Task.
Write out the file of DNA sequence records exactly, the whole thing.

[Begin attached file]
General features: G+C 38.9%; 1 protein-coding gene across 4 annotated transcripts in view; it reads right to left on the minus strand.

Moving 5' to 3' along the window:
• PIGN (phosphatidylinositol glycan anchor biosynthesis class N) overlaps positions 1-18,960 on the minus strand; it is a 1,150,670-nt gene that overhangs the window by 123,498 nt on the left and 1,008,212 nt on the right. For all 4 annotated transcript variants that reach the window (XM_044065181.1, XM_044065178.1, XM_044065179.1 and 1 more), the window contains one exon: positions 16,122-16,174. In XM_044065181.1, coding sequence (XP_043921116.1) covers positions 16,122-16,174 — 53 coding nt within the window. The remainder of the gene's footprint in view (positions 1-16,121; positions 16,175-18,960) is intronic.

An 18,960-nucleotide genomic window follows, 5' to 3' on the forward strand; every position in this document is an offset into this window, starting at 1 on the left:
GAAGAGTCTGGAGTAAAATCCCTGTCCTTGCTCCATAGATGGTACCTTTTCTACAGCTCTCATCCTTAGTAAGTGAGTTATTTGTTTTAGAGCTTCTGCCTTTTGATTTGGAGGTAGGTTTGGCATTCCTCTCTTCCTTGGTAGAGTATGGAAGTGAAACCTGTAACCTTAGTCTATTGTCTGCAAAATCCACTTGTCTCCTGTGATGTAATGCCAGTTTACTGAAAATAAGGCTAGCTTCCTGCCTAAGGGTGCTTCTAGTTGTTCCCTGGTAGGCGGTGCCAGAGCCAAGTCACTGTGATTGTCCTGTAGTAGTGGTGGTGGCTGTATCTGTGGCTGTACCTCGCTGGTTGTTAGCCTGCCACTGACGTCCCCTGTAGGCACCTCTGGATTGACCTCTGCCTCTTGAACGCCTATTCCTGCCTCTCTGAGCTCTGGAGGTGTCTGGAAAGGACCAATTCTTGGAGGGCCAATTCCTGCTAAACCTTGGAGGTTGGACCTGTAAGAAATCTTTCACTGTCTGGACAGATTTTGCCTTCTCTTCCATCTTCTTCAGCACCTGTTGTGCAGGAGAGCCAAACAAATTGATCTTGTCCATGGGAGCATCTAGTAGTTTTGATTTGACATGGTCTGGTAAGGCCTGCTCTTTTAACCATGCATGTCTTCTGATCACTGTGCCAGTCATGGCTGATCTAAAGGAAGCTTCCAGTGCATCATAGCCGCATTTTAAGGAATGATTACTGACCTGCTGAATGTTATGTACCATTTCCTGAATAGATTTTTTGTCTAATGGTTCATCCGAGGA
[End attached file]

General features: G+C 38.9%; 1 protein-coding gene across 4 annotated transcripts in view; it reads right to left on the minus strand.

Moving 5' to 3' along the window:
• PIGN (phosphatidylinositol glycan anchor biosynthesis class N) overlaps positions 1-18,960 on the minus strand; it is a 1,150,670-nt gene that overhangs the window by 123,498 nt on the left and 1,008,212 nt on the right. For all 4 annotated transcript variants that reach the window (XM_044065181.1, XM_044065178.1, XM_044065179.1 and 1 more), the window contains one exon: positions 16,122-16,174. In XM_044065181.1, coding sequence (XP_043921116.1) covers positions 16,122-16,174 — 53 coding nt within the window. The remainder of the gene's footprint in view (positions 1-16,121; positions 16,175-18,960) is intronic.

An 18,960-nucleotide genomic window follows, 5' to 3' on the forward strand; every position in this document is an offset into this window, starting at 1 on the left:
GAAGAGTCTGGAGTAAAATCCCTGTCCTTGCTCCATAGATGGTACCTTTTCTACAGCTCTCATCCTTAGTAAGTGAGTTATTTGTTTTAGAGCTTCTGCCTTTTGATTTGGAGGTAGGTTTGGCATTCCTCTCTTCCTTGGTAGAGTATGGAAGTGAAACCTGTAACCTTAGTCTATTGTCTGCAAAATCCACTTGTCTCCTGTGATGTAATGCCAGTTTACTGAAAATAAGGCTAGCTTCCTGCCTAAGGGTGCTTCTAGTTGTTCCCTGGTAGGCGGTGCCAGAGCCAAGTCACTGTGATTGTCCTGTAGTAGTGGTGGTGGCTGTATCTGTGGCTGTACCTCGCTGGTTGTTAGCCTGCCACTGACGTCCCCTGTAGGCACCTCTGGATTGACCTCTGCCTCTTGAACGCCTATTCCTGCCTCTCTGAGCTCTGGAGGTGTCTGGAAAGGACCAATTCTTGGAGGGCCAATTCCTGCTAAACCTTGGAGGTTGGACCTGTAAGAAATCTTTCACTGTCTGGACAGATTTTGCCTTCTCTTCCATCTTCTTCAGCACCTGTTGTGCAGGAGAGCCAAACAAATTGATCTTGTCCATGGGAGCATCTAGTAGTTTTGATTTGACATGGTCTGGTAAGGCCTGCTCTTTTAACCATGCATGTCTTCTGATCACTGTGCCAGTCATGGCTGATCTAAAGGAAGCTTCCAGTGCATCATAGCCGCATTTTAAGGAATGATTACTGACCTGCTGAATGTTATGTACCATTTCCTGAATAGATTTTTTGTCTAATGGTTCATCCGAGGA